The following is a book review by The Ameri Brit Mom. This is book #12 from The Ameri Brit Mom 24 Book Challenge in 2016. This post expresses the genuine opinion and experiences of The Ameri Brit Mom and is in no way endorsed by authors, publishers, or outside influences.

Title: Murder on the Orient Express

Author: Agatha Christie

Publisher: Harper Collins Publishers

Copyright Date: 1934

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A true mystery fan would quickly recognize this title from Agatha Chrisite, one of the first original murder-mystery authors. Born in England, Christie began to use her resources to create some of the most compelling stories of crime and deception. I have read several books by Christie and must claim that among my favorites from her novels are those centered around Detective Hercule Poirot, a Belgian detective. Murder on the Orient Express is one such novel.

En route from Syria to London, Poirot finds himself on the famous Orient Express. On his journey he is met with the most diverse of travel companions, but he fancies the conversations and life experiences he encounters aboard the train. One night, as the train was traveling just outside of Yugoslavia, one of the passengers is found dead in his compartment. Mr. Ratchett is an American millionaire and the circumstances surrounding his murder are puzzling from the first minutes of its discovery.

Poirot is summoned by the conductor of the train to establish a thorough investigation. Near his time of death, the train is halted by snow drifts and is hours from continuing its journey toward western Europe. During the train’s delay Poirot, Dr. Constatine, and M. Bouc, of the Wagon Lit. Company conduct interviews and examine evidence to piece together one of the most troubling cases of Poirot’s career.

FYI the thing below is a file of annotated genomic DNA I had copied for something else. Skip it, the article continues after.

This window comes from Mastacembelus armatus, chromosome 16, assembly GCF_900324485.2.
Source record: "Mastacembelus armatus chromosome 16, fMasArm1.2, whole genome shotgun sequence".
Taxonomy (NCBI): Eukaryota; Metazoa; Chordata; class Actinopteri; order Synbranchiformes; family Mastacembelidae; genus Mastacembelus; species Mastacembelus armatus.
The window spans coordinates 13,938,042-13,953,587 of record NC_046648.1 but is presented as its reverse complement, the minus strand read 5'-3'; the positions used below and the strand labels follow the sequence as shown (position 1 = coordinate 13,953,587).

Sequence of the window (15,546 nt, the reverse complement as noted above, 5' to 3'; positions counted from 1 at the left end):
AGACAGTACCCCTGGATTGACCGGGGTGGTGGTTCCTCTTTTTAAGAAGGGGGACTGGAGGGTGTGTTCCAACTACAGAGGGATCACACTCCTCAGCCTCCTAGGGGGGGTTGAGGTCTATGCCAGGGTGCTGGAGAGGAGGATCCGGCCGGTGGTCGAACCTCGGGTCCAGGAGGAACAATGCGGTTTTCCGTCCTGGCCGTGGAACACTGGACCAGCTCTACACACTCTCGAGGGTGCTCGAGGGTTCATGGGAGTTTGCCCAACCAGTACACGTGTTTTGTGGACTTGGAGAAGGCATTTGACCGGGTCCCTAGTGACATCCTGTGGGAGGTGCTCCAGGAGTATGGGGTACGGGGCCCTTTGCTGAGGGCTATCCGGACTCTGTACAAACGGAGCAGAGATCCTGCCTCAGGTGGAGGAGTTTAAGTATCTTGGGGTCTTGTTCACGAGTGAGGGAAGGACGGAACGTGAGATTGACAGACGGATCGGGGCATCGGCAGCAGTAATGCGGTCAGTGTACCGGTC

As a seasoned Christie reader I found myself trying to think like Poirot throughout the entirety of the novel. My goal is always to come to the conclusion before Poirot does, and as always the clues to the solution were under my nose but undetected the entire time. Christie is the queen of red herrings and subtlety. Her work is genius and thrusts me into the murder mystery scene at full throttle. This is another great classic of Christie’s that in my opinion is only topped by And Then There Were None. 

The Ameri Brit Mom

fiction · Uncategorized

Character and Plot

I love my Saturday mornings soaking up the advice and wisdom of Anne Lamott in Bird by Bird. Her wisdom challenges me as a writer and gives me things to think about to refine my own pieces. As many of you know, I’ve written a book, Encounters On a Park Bench,  which is currently being marketed to agents and publishers. I will continue to edit and process this work until the day press meets paper. I’m also working on a second book, A Walk from Winleigh, which will be a young adult story. As I read through Bird by Bird I am compelled to strengthen my own writing and to heed the valuable advice from such a celebrated author. Today, I spent time thinking about the importance of character development and a character-driven plot.